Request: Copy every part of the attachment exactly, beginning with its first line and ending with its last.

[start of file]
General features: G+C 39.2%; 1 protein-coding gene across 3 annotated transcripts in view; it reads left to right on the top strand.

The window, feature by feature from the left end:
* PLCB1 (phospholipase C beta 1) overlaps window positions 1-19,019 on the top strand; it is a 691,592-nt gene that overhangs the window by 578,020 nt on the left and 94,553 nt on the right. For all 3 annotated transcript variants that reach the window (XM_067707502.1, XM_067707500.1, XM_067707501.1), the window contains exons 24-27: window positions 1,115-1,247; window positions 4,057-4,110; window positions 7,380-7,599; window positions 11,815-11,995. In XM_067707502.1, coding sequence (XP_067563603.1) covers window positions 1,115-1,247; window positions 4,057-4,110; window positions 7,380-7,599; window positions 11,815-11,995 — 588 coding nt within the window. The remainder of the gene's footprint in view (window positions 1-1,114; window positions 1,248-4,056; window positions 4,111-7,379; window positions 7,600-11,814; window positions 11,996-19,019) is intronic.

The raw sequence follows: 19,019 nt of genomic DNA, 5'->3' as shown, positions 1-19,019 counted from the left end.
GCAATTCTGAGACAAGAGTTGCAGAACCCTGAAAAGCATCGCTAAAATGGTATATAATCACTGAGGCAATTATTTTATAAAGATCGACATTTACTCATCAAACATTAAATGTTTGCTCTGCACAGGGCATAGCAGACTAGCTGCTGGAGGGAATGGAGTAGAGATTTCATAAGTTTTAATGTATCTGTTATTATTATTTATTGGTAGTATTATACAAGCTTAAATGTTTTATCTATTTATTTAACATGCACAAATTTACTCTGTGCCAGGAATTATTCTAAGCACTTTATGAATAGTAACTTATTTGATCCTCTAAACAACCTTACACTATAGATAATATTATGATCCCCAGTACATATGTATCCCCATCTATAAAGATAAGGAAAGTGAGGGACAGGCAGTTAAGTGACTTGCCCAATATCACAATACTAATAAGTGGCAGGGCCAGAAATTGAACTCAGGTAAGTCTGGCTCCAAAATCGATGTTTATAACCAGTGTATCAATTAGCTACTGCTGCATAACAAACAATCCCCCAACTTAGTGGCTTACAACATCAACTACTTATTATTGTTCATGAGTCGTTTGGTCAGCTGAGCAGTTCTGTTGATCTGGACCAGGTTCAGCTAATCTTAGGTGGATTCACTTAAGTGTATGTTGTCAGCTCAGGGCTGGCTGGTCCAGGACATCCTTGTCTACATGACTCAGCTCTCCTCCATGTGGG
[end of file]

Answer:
General features: G+C 39.2%; 1 protein-coding gene across 3 annotated transcripts in view; it reads left to right on the top strand.

The window, feature by feature from the left end:
* PLCB1 (phospholipase C beta 1) overlaps window positions 1-19,019 on the top strand; it is a 691,592-nt gene that overhangs the window by 578,020 nt on the left and 94,553 nt on the right. For all 3 annotated transcript variants that reach the window (XM_067707502.1, XM_067707500.1, XM_067707501.1), the window contains exons 24-27: window positions 1,115-1,247; window positions 4,057-4,110; window positions 7,380-7,599; window positions 11,815-11,995. In XM_067707502.1, coding sequence (XP_067563603.1) covers window positions 1,115-1,247; window positions 4,057-4,110; window positions 7,380-7,599; window positions 11,815-11,995 — 588 coding nt within the window. The remainder of the gene's footprint in view (window positions 1-1,114; window positions 1,248-4,056; window positions 4,111-7,379; window positions 7,600-11,814; window positions 11,996-19,019) is intronic.

The raw sequence follows: 19,019 nt of genomic DNA, 5'->3' as shown, positions 1-19,019 counted from the left end.
GCAATTCTGAGACAAGAGTTGCAGAACCCTGAAAAGCATCGCTAAAATGGTATATAATCACTGAGGCAATTATTTTATAAAGATCGACATTTACTCATCAAACATTAAATGTTTGCTCTGCACAGGGCATAGCAGACTAGCTGCTGGAGGGAATGGAGTAGAGATTTCATAAGTTTTAATGTATCTGTTATTATTATTTATTGGTAGTATTATACAAGCTTAAATGTTTTATCTATTTATTTAACATGCACAAATTTACTCTGTGCCAGGAATTATTCTAAGCACTTTATGAATAGTAACTTATTTGATCCTCTAAACAACCTTACACTATAGATAATATTATGATCCCCAGTACATATGTATCCCCATCTATAAAGATAAGGAAAGTGAGGGACAGGCAGTTAAGTGACTTGCCCAATATCACAATACTAATAAGTGGCAGGGCCAGAAATTGAACTCAGGTAAGTCTGGCTCCAAAATCGATGTTTATAACCAGTGTATCAATTAGCTACTGCTGCATAACAAACAATCCCCCAACTTAGTGGCTTACAACATCAACTACTTATTATTGTTCATGAGTCGTTTGGTCAGCTGAGCAGTTCTGTTGATCTGGACCAGGTTCAGCTAATCTTAGGTGGATTCACTTAAGTGTATGTTGTCAGCTCAGGGCTGGCTGGTCCAGGACATCCTTGTCTACATGACTCAGCTCTCCTCCATGTGGG